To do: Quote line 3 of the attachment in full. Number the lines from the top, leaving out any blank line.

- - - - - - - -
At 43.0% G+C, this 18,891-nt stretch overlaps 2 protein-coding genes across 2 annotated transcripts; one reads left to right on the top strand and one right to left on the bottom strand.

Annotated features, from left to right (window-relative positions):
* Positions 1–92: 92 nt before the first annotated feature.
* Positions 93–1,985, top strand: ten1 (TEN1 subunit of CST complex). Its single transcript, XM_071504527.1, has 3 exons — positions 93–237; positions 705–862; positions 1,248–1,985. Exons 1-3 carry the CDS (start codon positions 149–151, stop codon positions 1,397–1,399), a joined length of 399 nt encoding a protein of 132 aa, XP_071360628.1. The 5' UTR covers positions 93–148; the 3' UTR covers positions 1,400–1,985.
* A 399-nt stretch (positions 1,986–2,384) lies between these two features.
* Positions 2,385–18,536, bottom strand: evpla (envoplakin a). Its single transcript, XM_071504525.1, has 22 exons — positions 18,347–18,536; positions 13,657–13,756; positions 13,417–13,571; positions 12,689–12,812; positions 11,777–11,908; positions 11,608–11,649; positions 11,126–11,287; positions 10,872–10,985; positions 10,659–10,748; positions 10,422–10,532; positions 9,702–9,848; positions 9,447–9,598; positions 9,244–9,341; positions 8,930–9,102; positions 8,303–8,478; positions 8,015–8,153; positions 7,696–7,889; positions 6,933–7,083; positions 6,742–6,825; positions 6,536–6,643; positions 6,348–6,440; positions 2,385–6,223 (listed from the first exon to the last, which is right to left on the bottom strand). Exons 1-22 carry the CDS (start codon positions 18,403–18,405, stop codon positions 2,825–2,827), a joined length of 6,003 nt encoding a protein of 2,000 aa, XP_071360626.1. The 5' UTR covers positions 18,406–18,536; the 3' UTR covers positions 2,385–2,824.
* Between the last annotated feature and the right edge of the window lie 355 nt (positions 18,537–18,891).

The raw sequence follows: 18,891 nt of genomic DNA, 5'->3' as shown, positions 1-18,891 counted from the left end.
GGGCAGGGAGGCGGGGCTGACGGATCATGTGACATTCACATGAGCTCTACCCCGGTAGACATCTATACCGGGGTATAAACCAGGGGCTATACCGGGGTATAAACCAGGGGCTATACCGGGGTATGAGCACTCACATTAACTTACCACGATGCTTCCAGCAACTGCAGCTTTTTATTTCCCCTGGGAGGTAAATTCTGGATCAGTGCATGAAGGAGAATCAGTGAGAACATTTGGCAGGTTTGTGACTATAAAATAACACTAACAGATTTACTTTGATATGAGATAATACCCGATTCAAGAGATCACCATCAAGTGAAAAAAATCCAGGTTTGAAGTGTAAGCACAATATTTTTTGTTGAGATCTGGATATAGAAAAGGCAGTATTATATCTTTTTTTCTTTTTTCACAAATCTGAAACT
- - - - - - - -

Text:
* Positions 1–92: 92 nt before the first annotated feature.